In talking about this, I don’t want to encourage the cynical view that there aren’t many good men or women left, or that the sexes should be constantly eying each other suspiciously, wondering what dirty tricks the other gender is planning. (Some day I’ll get around to writing a column on just what’s wrong with that mentality.) But in the world of “sexually active" (unmarried) people, frankly, that’s the way things commonly are. And that’s the world where most abortions take place.
Everyone knows the motives that are widely in play in that world, and contrary to the high-sounding rhetoric about “choice" and “rights," those motives (to put it mildly) aren’t noble. In fact; when you get right down to it, they’re pretty shameful. Yet the fact that everyone knows this is exactly why hardly anyone will say it. It’s one of those unwritten-rule things, where everyone agrees that “I won’t mention it if you won’t." Too many people have a stake in denying what’s going on. A crude comedian who likes to make waves is one of the few people who don’t mind blowing the whistle.
Interestingly, even pro-lifers are reluctant to speak bluntly about these motives. I think that’s because pro-lifers know their message meets with strong resistance as it is. They want to be winsome, so they don’t want to come down very hard on the people they’re trying to reach, especially when talking to people they know and care about.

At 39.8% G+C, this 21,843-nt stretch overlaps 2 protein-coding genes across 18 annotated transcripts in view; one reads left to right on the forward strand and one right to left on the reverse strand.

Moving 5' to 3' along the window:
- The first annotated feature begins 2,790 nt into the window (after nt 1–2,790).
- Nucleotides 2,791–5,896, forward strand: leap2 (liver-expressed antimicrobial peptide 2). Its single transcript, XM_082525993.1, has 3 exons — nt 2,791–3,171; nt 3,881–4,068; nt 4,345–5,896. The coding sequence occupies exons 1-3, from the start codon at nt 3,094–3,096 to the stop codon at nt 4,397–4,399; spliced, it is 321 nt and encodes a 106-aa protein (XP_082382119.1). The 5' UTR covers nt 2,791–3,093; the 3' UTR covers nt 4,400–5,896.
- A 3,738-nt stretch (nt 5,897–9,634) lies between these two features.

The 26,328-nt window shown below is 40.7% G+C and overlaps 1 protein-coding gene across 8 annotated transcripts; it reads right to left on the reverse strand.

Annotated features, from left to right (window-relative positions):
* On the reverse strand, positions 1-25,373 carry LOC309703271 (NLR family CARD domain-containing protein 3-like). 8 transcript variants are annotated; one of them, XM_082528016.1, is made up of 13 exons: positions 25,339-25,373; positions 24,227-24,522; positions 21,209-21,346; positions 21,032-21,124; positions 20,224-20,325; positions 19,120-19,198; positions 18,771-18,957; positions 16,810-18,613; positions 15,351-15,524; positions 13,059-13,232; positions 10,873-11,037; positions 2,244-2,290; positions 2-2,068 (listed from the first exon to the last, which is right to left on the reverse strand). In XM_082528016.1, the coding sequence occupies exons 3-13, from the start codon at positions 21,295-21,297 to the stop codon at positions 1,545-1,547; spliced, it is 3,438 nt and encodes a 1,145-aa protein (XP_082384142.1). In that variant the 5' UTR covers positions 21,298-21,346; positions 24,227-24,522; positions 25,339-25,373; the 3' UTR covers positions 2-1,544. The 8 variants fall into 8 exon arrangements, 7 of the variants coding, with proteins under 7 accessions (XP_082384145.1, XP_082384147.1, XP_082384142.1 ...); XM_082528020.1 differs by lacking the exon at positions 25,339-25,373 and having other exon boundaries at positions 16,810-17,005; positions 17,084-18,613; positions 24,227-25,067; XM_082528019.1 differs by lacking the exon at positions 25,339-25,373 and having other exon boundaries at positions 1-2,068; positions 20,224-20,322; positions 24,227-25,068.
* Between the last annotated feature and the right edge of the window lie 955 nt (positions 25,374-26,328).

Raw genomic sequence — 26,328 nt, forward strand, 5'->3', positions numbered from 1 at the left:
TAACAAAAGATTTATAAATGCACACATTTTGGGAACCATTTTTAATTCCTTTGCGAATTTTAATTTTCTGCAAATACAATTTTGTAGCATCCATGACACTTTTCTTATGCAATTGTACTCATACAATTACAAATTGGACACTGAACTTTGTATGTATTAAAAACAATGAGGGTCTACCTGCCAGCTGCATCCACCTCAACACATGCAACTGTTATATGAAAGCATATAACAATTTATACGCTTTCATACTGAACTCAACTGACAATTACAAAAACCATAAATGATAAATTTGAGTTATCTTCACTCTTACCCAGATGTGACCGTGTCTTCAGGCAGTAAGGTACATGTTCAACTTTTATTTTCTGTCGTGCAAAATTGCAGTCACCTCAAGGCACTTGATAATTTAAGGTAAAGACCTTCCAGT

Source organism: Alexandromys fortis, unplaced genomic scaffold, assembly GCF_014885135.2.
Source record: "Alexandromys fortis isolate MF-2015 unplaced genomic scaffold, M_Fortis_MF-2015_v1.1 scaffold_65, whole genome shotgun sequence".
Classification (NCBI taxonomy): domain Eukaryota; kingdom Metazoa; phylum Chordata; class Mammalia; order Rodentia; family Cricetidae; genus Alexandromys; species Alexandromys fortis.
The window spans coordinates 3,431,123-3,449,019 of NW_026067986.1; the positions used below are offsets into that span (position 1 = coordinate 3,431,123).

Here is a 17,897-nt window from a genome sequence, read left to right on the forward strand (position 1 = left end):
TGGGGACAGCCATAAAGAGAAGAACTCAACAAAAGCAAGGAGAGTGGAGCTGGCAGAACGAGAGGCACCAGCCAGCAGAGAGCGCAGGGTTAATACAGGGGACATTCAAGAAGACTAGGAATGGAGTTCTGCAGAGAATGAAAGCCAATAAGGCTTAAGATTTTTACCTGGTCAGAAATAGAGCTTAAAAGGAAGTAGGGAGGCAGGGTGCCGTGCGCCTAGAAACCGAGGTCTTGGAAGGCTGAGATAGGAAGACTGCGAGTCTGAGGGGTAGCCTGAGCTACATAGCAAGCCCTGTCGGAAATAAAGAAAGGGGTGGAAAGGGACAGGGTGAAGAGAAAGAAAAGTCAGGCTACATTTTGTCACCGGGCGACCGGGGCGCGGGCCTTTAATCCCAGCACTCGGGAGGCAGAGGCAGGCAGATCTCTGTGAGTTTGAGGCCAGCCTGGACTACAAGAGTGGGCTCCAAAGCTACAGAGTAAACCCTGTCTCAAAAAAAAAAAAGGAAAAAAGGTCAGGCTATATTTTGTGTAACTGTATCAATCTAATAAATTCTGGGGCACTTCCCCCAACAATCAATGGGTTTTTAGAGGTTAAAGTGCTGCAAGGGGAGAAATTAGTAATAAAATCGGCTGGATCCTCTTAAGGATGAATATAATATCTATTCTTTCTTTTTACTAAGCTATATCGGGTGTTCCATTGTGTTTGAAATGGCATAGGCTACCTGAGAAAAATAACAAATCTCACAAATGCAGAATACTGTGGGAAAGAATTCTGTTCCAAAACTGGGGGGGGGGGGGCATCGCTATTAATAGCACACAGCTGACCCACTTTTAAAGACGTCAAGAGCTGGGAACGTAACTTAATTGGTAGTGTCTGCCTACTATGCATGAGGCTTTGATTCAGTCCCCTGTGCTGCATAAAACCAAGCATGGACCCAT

I understand that concern; I think it’s an important consideration. But there’s such a thing as tough love, and there are times when it’s the only kind of love that fits. When we treat people as if they’re patients needing therapy instead of responsible moral agents, we’re teaching them that morality is trivial. When we treat them as if they’re not really sinners against God’s Law — not serious sinners, anyway — we encourage them in the worst kind of sin (pride) and breed complacency over their need for the Gospel.
God will make sure someone does the job of telling harsh moral truths; He can even use a guy like Chris Rock. But that’s supposed to be our job, and we should step up to the plate and do it the right way — with strength and with love.
And, incidentally, without all the cussing.